Intensive care: Experiences of family & friends
Receiving information and news from doctors
When a family member or friend is in ICU, people often know little about a why a person has become ill so quickly. They are dependent on doctors and nurses to tell them what is happening and what to expect. Here people talk about receiving information and news from doctors. Everyone is different and experiences ranged from those who were very happy with the information they received, and how it had been given, to those who felt disappointed.
When the patient first became ill, many relatives and close friends didn't know what was wrong with them, why they'd become so ill so quickly or how seriously ill they'd actually been. If the patient had an accident, they usually hadn't known the extent of their injuries or how serious these had been (see 'Emergency admissions'). When the patient was being seen in Accident and Emergency, many had waited desperately for any news from doctors. Before the patient had been admitted to ICU, they'd usually spoken with a doctor, learnt how ill the patient had been and that the illness had been life-threatening. Many still hadn't known, at this stage, exactly what was wrong. Once the patient was admitted to ICU, most people had visited them every day and waited for news on whether the patient would survive and, if they did, whether they'd be left disabled, brain damaged or paralysed. In the early stages, even the doctors hadn't been able to answer all these questions and the wait had been extremely traumatic.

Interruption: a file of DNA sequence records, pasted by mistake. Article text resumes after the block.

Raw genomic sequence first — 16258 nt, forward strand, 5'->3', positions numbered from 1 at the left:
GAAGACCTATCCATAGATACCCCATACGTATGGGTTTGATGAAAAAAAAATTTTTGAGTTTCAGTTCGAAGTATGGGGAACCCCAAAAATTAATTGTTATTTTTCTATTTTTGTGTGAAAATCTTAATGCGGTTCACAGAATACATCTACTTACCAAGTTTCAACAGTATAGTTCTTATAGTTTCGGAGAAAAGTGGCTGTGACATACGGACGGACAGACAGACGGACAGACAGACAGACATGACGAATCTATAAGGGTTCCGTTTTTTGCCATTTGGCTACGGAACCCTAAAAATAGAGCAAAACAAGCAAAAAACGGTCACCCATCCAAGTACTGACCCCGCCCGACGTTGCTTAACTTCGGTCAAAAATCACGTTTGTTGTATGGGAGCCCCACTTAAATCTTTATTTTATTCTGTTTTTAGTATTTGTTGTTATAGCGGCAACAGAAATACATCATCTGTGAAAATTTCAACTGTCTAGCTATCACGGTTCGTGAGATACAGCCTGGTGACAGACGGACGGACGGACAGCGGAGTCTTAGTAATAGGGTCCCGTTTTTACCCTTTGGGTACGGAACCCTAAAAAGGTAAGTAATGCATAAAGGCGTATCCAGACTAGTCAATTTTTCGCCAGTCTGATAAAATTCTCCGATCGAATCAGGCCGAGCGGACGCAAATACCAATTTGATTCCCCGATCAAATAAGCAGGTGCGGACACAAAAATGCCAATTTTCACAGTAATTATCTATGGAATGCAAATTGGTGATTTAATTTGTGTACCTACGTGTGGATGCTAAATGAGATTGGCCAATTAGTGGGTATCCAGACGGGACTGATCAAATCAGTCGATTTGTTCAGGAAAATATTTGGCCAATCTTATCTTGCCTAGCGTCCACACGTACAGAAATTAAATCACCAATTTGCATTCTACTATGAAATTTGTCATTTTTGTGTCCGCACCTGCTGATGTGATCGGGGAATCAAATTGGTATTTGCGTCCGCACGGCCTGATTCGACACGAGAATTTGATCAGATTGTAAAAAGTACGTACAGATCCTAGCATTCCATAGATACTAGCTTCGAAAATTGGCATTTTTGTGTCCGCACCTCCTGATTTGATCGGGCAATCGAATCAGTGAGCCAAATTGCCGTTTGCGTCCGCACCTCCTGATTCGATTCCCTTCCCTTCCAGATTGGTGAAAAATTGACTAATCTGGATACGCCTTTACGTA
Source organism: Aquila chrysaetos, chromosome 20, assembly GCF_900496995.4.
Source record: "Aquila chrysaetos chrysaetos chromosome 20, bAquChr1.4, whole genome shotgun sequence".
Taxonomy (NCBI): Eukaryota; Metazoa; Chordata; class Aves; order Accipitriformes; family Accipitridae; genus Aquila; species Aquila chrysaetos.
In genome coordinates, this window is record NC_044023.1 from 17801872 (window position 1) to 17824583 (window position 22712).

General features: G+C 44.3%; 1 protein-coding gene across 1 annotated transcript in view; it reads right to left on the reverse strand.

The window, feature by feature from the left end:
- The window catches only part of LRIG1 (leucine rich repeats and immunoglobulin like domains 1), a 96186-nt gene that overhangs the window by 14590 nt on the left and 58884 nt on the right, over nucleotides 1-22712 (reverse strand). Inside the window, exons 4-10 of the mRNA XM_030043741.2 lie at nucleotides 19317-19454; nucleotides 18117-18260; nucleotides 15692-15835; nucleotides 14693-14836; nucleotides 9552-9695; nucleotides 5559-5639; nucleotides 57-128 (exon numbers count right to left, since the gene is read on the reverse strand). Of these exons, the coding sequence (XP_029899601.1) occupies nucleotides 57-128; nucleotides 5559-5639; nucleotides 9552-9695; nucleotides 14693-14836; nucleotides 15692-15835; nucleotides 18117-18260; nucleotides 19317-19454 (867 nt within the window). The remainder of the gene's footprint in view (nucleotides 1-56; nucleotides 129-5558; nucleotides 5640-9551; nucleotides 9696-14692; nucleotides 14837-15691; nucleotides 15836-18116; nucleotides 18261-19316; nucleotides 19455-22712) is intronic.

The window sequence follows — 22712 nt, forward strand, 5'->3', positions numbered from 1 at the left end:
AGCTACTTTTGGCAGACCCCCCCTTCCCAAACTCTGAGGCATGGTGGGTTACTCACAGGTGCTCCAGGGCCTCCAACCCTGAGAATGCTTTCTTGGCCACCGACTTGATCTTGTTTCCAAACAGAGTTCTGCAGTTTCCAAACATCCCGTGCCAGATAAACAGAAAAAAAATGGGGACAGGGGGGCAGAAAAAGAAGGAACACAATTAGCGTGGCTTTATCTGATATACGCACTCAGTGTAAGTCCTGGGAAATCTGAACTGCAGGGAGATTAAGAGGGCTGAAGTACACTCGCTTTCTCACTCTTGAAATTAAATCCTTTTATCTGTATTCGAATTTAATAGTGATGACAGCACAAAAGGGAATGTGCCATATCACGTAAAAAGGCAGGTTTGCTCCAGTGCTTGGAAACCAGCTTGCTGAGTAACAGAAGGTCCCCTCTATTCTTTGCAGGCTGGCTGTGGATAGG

Once the doctors started getting test results back and seeing how the patient responded to treatment, they'd been able to give some information to relatives and close friends, though often very little in the early stages. Many people said they felt doctors had been honest about what they'd known and hadn't known and had explained as much as they could. Most had been happy with the way medical information had been explained to them by doctors and felt it had been given honestly, clearly and compassionately.